Insider Tips: See the Invisible with DaVinci Resolve’s A/B Mode

Insider Tips: See the Invisible with DaVinci Resolve’s A/B Mode

Every week, Insider asks one of our expert contributors to share a tip, tool, or technique that they use all the time and couldn’t live without. This week, Charles Haine demonstrates DaVinci Resolve’s A/B mode.

Highlight subtle changes with DaVinci Resolve’s A/B Mode

With a lot of tools in Resolve it’s relatively easy to see what effect you are having on an image. Push that Gain wheel wildly in one direction and you’ll see a big effect. But with more subtle tools like noise correction, blur and sharpen, and midtone detail it can sometimes be hard to identify precisely what you’re doing to a shot.

To really dial in your work with these tools there is another great tool in DaVinci Resolve: A/B mode. This function of the highlight toolset lets you compare in a simple way the before & after of your node so you can see your changes quickly and let’s you make subtle and precise tweaks to the image.

Resolve's A/B mode button
Hit Shift+H to activate the highlighter and look for Resolve’s A/B mode toggle at the top-right of your preview.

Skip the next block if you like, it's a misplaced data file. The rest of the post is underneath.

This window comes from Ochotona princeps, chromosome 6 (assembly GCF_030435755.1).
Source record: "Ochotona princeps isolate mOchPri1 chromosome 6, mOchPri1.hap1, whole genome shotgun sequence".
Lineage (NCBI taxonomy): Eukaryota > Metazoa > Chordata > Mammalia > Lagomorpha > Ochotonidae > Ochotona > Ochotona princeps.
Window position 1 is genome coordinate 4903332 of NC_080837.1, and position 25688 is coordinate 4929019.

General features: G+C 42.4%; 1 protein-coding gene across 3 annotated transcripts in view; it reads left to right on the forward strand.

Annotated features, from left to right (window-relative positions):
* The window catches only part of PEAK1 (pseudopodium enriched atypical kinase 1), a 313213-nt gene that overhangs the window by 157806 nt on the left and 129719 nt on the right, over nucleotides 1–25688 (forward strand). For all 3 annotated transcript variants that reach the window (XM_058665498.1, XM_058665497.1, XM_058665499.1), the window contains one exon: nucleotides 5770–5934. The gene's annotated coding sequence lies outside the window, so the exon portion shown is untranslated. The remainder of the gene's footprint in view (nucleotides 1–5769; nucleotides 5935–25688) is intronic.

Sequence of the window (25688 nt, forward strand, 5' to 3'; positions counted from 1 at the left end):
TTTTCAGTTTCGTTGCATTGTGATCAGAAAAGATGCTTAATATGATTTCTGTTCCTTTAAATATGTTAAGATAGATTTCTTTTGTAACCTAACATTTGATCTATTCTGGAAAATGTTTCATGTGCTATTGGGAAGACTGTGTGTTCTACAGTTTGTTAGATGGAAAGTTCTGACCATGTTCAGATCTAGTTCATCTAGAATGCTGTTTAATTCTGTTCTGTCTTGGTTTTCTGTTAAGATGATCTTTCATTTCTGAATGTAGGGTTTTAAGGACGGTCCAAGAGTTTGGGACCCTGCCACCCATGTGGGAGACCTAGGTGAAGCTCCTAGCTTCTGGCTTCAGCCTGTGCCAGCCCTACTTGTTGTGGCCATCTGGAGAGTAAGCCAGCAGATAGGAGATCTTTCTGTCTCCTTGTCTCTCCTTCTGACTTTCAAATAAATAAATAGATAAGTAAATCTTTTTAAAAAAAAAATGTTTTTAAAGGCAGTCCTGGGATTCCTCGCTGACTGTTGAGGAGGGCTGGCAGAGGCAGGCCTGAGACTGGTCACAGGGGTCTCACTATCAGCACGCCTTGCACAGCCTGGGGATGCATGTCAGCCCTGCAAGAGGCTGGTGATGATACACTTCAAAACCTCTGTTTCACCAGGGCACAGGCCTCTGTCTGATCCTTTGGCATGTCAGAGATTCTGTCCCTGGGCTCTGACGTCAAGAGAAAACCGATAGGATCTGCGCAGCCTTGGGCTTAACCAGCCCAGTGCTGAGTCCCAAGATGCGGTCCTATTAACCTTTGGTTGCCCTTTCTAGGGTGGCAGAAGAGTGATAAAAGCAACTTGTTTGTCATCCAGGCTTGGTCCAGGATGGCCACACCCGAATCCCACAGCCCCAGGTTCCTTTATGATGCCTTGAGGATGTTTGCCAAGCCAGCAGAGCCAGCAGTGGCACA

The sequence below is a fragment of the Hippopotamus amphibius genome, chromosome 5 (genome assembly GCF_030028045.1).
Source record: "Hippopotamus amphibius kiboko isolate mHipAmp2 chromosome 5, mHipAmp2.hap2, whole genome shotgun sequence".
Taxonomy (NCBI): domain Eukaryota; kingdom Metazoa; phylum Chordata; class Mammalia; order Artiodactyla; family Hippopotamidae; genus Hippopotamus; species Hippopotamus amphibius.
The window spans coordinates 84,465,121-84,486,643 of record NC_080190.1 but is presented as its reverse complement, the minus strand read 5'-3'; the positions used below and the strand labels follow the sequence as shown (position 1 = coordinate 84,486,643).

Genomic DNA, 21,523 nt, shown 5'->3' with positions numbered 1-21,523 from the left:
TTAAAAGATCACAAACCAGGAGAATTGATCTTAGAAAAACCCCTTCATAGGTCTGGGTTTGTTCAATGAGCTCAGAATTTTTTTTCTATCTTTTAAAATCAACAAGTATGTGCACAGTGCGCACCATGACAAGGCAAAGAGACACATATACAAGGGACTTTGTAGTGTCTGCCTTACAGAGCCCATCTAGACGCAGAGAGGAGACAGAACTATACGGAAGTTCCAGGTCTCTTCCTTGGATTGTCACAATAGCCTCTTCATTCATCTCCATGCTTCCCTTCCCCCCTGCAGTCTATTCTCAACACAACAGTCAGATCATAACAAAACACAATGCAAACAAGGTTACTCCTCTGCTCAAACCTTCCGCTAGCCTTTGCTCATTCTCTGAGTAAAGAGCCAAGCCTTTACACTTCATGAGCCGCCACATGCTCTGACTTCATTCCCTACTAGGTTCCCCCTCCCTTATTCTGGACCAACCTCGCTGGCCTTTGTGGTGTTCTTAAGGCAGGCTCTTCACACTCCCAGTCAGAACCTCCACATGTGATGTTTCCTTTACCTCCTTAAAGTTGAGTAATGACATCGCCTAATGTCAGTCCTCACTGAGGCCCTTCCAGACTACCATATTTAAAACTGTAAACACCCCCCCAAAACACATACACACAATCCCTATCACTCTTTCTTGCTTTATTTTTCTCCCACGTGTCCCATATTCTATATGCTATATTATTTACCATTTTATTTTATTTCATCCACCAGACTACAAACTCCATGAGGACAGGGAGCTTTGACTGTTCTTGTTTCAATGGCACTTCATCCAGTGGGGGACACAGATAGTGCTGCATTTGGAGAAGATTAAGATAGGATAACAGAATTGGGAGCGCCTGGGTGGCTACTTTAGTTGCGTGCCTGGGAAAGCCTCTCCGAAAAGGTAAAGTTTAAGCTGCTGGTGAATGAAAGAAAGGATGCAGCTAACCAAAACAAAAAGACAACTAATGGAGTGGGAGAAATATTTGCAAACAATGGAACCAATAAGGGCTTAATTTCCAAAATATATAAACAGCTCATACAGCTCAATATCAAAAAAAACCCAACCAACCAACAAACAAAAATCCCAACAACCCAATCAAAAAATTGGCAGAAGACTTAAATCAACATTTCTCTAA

Look for the “A/B” toggle that appears when you select your highlighter (Shift+H). Your preview will go gray—which is normal. As you make changes to a shot, the gray screen will shift to showing you what has changed from before (the “A”) to after (the “B) of your correction.

Let’s make some noise

To demonstrate, let’s look use it with noise correction. As you turn the noise correction up, you should see some noise in the A/B image.

DaVinci Resolve Noise Correction
Resolve’s A/B mode lets you see where noise removal is taking place.

What you’re seeing here is the noise that’s being removed. When it starts to look like a picture in your A/B view, you know you’ve gone too far. Your noise correction is now eating away at your picture detail

DaVinci Resolve too much noise removal.
Using Resolve’s A/B mode reveals that too much of your picture detail is being removed.

And it’s not just noise correction where Resolve’s A/B mode is useful. It gives you far more control over your effects, helping you to reach the limit without over-correcting.

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Thank you to Charles Haine for contributing this article.

Charles Haine is the Interim Program Director for the Feirstein Graduate School of Cinema at Brooklyn College. He has been a filmmaker and entrepreneur working in the motion picture industry since 1999, and received his MFA from USC in 2006. Haine founded the Academy Award and Emmy nominated production company Dirty Robber in 2008, directed the feature film Angels Perch, the websites Salty Pirate, and countless shortform projects including a music video for Fitz & The Tantrums.

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